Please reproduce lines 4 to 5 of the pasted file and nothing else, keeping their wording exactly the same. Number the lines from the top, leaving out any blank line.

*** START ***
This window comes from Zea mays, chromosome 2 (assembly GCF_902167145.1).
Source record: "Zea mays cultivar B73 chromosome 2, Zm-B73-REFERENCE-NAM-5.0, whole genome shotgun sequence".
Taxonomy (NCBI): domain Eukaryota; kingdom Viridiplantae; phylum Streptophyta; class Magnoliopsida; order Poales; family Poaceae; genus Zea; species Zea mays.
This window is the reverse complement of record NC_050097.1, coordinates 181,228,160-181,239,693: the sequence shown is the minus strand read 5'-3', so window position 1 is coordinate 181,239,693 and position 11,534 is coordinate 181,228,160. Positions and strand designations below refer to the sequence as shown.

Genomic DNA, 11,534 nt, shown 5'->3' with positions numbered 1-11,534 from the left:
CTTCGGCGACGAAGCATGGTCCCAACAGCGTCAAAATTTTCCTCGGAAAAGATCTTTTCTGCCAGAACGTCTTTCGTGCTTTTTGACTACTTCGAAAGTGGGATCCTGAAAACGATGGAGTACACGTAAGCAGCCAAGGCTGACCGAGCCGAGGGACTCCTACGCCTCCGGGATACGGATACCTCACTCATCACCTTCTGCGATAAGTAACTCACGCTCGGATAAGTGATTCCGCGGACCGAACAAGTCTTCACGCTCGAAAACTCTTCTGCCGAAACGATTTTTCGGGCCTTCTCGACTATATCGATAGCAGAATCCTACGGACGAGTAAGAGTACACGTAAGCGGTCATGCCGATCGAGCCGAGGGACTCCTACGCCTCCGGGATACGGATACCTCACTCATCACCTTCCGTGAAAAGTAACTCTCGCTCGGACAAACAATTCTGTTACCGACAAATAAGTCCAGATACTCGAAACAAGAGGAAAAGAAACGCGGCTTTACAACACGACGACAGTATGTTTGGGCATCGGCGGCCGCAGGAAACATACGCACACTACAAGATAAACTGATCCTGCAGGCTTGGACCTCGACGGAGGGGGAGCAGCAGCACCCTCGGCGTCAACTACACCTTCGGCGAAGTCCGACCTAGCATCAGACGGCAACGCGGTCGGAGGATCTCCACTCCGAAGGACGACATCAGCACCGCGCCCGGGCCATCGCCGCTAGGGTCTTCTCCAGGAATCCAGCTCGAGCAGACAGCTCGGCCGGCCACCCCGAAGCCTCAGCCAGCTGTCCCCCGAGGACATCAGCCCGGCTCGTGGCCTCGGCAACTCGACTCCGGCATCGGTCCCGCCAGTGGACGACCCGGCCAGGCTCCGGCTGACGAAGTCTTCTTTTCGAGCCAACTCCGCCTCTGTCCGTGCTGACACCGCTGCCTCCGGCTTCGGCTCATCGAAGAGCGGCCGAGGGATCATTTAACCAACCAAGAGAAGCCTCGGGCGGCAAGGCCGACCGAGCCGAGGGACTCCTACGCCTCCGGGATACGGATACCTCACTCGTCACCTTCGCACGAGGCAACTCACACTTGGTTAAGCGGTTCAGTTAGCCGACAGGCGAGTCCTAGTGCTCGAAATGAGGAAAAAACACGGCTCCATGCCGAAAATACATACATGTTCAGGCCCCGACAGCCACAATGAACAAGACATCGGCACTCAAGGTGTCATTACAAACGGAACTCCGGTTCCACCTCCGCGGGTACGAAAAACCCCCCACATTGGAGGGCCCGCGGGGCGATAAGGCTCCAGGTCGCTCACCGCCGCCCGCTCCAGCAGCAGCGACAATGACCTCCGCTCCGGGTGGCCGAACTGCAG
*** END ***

This window is the reverse complement of record NC_050097.1, coordinates 181,228,160-181,239,693: the sequence shown is the minus strand read 5'-3', so window position 1 is coordinate 181,239,693 and position 11,534 is coordinate 181,228,160. Positions and strand designations below refer to the sequence as shown.

Genomic DNA, 11,534 nt, shown 5'->3' with positions numbered 1-11,534 from the left: